Then there’s Dante’s Inferno, which I still haven’t read, but for which you apparently need a full set of encyclopedias in order to decipher. One day when I am old and arthritic or if I ever go to grad school, I’m going to do that work, but for now, I eat my toast and jam and drink my tea and prop a shorter book of poems against the half-and-half.
This morning it was Collins’ Questions About Angels. It could have been Hicok’s This Clumsy Living, or anything from Robert Hass. It could be Donald Hall, Jane Kenyon, Carolyn Kizer, or Joanne Kyger. Hospitality isn’t a trait owned and copyrighted by Collins. And it isn’t the only thing that makes a poem worth reading.
Moreover, hospitality doesn’t mean simplicity. It doesn’t mean you get into the pool and walk across to the other end and never have to swim. A poem can be inviting as a river, and still have rapids and scrape up your elbows a bit. It can turn you around and drop you off in some unfamiliar place. It can surprise you by being exactly the opposite temperature you expected.
Once I gave a poem of mine to my mother to read. When she finished, I asked her what she thought. She said she liked it. And…? I pressed. She got uncomfortable– maybe it was unfair to put her on the spot– but then she said she just didn’t understand poetry. All poetry? My poem made you decide you just don’t understand poetry? That’s the last thing I want my poems to do.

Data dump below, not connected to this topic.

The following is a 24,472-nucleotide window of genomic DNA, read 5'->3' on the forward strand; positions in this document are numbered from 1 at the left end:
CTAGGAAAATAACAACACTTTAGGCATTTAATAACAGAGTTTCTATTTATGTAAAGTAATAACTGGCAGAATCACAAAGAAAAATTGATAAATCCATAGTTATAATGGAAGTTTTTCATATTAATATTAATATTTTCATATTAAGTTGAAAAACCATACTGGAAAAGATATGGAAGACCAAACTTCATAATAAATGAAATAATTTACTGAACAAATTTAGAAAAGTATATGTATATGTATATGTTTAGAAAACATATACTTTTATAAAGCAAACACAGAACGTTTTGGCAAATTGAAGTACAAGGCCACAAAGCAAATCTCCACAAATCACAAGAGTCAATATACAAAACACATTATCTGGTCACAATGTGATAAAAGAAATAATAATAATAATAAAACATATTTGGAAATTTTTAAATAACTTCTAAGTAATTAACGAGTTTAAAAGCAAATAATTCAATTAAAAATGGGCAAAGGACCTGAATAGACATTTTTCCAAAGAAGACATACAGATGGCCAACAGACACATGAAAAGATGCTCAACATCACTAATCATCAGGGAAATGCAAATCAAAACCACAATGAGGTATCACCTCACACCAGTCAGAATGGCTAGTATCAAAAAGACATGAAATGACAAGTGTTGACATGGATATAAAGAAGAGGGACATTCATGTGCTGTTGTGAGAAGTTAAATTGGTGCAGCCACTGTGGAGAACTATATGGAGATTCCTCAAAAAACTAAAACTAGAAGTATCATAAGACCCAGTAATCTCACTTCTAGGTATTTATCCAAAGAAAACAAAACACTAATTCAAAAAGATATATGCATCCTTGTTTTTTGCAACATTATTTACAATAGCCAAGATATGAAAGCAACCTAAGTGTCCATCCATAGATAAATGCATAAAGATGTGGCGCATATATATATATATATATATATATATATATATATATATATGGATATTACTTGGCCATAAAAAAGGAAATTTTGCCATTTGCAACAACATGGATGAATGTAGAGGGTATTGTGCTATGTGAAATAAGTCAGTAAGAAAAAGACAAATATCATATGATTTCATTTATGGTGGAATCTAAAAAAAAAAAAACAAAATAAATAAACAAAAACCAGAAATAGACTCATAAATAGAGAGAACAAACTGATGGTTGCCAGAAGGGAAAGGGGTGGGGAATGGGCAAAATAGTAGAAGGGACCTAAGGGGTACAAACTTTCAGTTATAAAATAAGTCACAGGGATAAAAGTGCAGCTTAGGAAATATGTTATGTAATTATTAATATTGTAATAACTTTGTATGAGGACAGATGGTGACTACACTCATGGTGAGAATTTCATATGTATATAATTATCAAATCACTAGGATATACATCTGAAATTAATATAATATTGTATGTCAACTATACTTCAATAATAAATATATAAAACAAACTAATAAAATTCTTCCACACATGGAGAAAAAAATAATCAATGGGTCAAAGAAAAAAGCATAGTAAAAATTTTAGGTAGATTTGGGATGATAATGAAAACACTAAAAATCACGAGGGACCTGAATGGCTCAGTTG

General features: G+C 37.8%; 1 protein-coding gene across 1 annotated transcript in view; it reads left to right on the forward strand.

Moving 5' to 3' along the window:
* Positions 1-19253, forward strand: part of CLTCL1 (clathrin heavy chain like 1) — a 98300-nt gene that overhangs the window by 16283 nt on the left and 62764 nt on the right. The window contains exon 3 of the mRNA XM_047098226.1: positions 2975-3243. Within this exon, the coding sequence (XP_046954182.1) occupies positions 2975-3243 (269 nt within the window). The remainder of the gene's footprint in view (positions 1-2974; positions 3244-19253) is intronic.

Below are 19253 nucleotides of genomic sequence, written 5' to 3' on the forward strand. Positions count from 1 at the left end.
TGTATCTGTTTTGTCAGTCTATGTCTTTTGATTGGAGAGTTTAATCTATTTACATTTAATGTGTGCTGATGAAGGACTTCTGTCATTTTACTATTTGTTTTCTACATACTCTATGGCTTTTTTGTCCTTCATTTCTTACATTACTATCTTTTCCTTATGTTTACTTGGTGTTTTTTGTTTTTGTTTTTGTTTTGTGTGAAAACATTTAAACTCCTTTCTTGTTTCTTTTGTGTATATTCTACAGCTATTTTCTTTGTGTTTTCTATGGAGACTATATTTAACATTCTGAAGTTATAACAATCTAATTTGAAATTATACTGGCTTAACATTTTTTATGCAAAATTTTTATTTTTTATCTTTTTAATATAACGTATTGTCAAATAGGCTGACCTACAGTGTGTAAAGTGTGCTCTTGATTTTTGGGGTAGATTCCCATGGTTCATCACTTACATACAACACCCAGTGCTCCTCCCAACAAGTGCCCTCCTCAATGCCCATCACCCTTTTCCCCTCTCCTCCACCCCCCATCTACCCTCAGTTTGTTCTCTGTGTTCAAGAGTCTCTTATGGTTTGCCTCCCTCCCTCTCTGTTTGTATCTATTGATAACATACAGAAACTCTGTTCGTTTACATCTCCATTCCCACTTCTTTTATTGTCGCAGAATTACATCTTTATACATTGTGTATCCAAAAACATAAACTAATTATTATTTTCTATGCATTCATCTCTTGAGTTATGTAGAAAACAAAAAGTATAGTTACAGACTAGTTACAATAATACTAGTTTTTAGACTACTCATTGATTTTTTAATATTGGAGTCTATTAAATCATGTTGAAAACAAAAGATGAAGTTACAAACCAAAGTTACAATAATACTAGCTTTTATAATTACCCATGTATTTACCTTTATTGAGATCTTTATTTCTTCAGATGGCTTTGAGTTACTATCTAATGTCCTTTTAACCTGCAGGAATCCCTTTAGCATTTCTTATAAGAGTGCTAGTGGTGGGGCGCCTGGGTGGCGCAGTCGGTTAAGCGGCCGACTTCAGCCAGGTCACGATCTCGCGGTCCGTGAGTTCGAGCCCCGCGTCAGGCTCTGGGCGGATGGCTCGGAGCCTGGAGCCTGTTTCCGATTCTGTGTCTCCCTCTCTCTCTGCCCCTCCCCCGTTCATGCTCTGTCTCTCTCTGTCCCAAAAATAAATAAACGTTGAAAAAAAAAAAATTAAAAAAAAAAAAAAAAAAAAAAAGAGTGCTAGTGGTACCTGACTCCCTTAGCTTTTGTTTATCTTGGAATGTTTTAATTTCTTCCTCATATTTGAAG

What excellent motivation to work harder.
I think one of the layers beneath the Hating Billy Collins Complex is the fear of being understood, and the lack of courage to try. It’s easy and comfortable to be misunderstood, unless you care about the other half of the poem’s magic, which is the reader engaging with it.
Perhaps this is an aspect more to do with the early part of a poet’s development. Perhaps a variation on the theme occurs throughout that development, so that older poets wind themselves in knots to say a simple thing in an erudite way and thus render it new. There are ways, there must always be ways, to wrestle with lineage and your acquired skills and say the old thing again without confusing or boring your reader. And why knock someone who has a little fun along the way, and pulls a few more people on board the party boat?
There’s more to think about here, of course, and room for conversation.